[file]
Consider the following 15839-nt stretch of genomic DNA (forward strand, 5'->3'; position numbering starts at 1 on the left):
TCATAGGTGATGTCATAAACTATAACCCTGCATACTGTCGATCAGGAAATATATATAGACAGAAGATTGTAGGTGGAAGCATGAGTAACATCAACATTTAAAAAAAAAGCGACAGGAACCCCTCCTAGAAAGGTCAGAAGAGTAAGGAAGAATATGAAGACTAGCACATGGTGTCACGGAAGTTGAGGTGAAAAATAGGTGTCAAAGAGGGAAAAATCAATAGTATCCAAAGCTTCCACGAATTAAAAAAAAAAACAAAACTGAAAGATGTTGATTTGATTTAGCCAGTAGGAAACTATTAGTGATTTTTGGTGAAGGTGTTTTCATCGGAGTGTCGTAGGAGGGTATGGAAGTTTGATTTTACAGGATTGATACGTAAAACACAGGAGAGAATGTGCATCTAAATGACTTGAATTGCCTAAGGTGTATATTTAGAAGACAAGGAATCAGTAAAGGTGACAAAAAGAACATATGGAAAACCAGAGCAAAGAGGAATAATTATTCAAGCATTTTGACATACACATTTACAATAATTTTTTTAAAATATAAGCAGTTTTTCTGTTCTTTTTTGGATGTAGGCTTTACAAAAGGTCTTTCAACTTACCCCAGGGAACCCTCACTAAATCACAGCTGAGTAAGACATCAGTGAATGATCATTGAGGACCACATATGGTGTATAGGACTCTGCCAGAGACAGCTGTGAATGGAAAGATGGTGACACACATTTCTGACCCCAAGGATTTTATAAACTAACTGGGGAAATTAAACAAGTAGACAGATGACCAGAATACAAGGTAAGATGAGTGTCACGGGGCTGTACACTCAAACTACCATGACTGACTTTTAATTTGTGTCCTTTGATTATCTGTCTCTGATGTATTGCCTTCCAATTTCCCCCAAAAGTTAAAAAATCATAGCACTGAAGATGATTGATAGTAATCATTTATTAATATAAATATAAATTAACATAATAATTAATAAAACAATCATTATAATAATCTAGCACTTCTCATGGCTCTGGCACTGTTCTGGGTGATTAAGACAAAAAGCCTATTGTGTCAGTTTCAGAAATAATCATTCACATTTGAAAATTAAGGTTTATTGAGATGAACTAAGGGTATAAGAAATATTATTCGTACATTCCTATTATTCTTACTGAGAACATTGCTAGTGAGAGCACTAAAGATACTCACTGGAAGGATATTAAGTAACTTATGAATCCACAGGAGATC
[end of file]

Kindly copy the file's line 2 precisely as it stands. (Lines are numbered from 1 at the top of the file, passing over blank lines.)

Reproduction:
TCATAGGTGATGTCATAAACTATAACCCTGCATACTGTCGATCAGGAAATATATATAGACAGAAGATTGTAGGTGGAAGCATGAGTAACATCAACATTTAAAAAAAAAGCGACAGGAACCCCTCCTAGAAAGGTCAGAAGAGTAAGGAAGAATATGAAGACTAGCACATGGTGTCACGGAAGTTGAGGTGAAAAATAGGTGTCAAAGAGGGAAAAATCAATAGTATCCAAAGCTTCCACGAATTAAAAAAAAAAACAAAACTGAAAGATGTTGATTTGATTTAGCCAGTAGGAAACTATTAGTGATTTTTGGTGAAGGTGTTTTCATCGGAGTGTCGTAGGAGGGTATGGAAGTTTGATTTTACAGGATTGATACGTAAAACACAGGAGAGAATGTGCATCTAAATGACTTGAATTGCCTAAGGTGTATATTTAGAAGACAAGGAATCAGTAAAGGTGACAAAAAGAACATATGGAAAACCAGAGCAAAGAGGAATAATTATTCAAGCATTTTGACATACACATTTACAATAATTTTTTTAAAATATAAGCAGTTTTTCTGTTCTTTTTTGGATGTAGGCTTTACAAAAGGTCTTTCAACTTACCCCAGGGAACCCTCACTAAATCACAGCTGAGTAAGACATCAGTGAATGATCATTGAGGACCACATATGGTGTATAGGACTCTGCCAGAGACAGCTGTGAATGGAAAGATGGTGACACACATTTCTGACCCCAAGGATTTTATAAACTAACTGGGGAAATTAAACAAGTAGACAGATGACCAGAATACAAGGTAAGATGAGTGTCACGGGGCTGTACACTCAAACTACCATGACTGACTTTTAATTTGTGTCCTTTGATTATCTGTCTCTGATGTATTGCCTTCCAATTTCCCCCAAAAGTTAAAAAATCATAGCACTGAAGATGATTGATAGTAATCATTTATTAATATAAATATAAATTAACATAATAATTAATAAAACAATCATTATAATAATCTAGCACTTCTCATGGCTCTGGCACTGTTCTGGGTGATTAAGACAAAAAGCCTATTGTGTCAGTTTCAGAAATAATCATTCACATTTGAAAATTAAGGTTTATTGAGATGAACTAAGGGTATAAGAAATATTATTCGTACATTCCTATTATTCTTACTGAGAACATTGCTAGTGAGAGCACTAAAGATACTCACTGGAAGGATATTAAGTAACTTATGAATCCACAGGAGATC